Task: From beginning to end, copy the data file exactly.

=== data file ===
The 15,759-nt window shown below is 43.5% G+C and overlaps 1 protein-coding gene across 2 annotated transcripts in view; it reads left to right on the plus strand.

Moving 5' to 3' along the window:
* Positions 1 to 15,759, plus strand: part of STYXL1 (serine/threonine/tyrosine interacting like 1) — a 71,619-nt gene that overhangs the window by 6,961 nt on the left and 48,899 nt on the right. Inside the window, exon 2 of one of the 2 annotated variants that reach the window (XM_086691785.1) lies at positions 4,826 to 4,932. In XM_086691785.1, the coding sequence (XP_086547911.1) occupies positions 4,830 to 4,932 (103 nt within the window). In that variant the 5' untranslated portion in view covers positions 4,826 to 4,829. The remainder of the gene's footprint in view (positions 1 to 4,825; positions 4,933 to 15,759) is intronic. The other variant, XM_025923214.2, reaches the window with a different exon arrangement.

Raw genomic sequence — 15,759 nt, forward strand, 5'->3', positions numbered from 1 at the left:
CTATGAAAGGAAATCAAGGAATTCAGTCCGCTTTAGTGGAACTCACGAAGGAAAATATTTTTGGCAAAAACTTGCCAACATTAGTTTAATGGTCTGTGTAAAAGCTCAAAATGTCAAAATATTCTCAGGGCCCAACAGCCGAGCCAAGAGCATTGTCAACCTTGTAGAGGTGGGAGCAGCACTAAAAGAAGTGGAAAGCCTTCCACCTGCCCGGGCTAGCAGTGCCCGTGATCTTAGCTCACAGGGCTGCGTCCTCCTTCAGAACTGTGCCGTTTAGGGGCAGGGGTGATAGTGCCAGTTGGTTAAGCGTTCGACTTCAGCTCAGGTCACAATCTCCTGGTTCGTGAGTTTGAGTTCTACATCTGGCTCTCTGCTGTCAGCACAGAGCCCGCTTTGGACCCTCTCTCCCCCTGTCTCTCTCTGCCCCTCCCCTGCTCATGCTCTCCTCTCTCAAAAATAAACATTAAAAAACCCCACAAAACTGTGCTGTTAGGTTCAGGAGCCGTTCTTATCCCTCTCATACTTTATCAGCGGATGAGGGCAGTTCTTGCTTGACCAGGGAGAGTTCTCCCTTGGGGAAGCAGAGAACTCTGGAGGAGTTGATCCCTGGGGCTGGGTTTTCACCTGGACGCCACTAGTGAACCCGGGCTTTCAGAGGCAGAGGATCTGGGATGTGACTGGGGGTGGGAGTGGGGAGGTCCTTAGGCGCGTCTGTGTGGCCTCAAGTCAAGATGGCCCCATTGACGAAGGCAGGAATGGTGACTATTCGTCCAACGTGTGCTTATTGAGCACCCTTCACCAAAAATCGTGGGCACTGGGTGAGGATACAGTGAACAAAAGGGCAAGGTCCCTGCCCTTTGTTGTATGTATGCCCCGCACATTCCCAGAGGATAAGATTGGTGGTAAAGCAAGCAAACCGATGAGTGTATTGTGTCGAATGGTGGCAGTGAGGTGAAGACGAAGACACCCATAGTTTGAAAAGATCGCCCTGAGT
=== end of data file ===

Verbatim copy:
The 15,759-nt window shown below is 43.5% G+C and overlaps 1 protein-coding gene across 2 annotated transcripts in view; it reads left to right on the plus strand.

Moving 5' to 3' along the window:
* Positions 1 to 15,759, plus strand: part of STYXL1 (serine/threonine/tyrosine interacting like 1) — a 71,619-nt gene that overhangs the window by 6,961 nt on the left and 48,899 nt on the right. Inside the window, exon 2 of one of the 2 annotated variants that reach the window (XM_086691785.1) lies at positions 4,826 to 4,932. In XM_086691785.1, the coding sequence (XP_086547911.1) occupies positions 4,830 to 4,932 (103 nt within the window). In that variant the 5' untranslated portion in view covers positions 4,826 to 4,829. The remainder of the gene's footprint in view (positions 1 to 4,825; positions 4,933 to 15,759) is intronic. The other variant, XM_025923214.2, reaches the window with a different exon arrangement.

Raw genomic sequence — 15,759 nt, forward strand, 5'->3', positions numbered from 1 at the left:
CTATGAAAGGAAATCAAGGAATTCAGTCCGCTTTAGTGGAACTCACGAAGGAAAATATTTTTGGCAAAAACTTGCCAACATTAGTTTAATGGTCTGTGTAAAAGCTCAAAATGTCAAAATATTCTCAGGGCCCAACAGCCGAGCCAAGAGCATTGTCAACCTTGTAGAGGTGGGAGCAGCACTAAAAGAAGTGGAAAGCCTTCCACCTGCCCGGGCTAGCAGTGCCCGTGATCTTAGCTCACAGGGCTGCGTCCTCCTTCAGAACTGTGCCGTTTAGGGGCAGGGGTGATAGTGCCAGTTGGTTAAGCGTTCGACTTCAGCTCAGGTCACAATCTCCTGGTTCGTGAGTTTGAGTTCTACATCTGGCTCTCTGCTGTCAGCACAGAGCCCGCTTTGGACCCTCTCTCCCCCTGTCTCTCTCTGCCCCTCCCCTGCTCATGCTCTCCTCTCTCAAAAATAAACATTAAAAAACCCCACAAAACTGTGCTGTTAGGTTCAGGAGCCGTTCTTATCCCTCTCATACTTTATCAGCGGATGAGGGCAGTTCTTGCTTGACCAGGGAGAGTTCTCCCTTGGGGAAGCAGAGAACTCTGGAGGAGTTGATCCCTGGGGCTGGGTTTTCACCTGGACGCCACTAGTGAACCCGGGCTTTCAGAGGCAGAGGATCTGGGATGTGACTGGGGGTGGGAGTGGGGAGGTCCTTAGGCGCGTCTGTGTGGCCTCAAGTCAAGATGGCCCCATTGACGAAGGCAGGAATGGTGACTATTCGTCCAACGTGTGCTTATTGAGCACCCTTCACCAAAAATCGTGGGCACTGGGTGAGGATACAGTGAACAAAAGGGCAAGGTCCCTGCCCTTTGTTGTATGTATGCCCCGCACATTCCCAGAGGATAAGATTGGTGGTAAAGCAAGCAAACCGATGAGTGTATTGTGTCGAATGGTGGCAGTGAGGTGAAGACGAAGACACCCATAGTTTGAAAAGATCGCCCTGAGT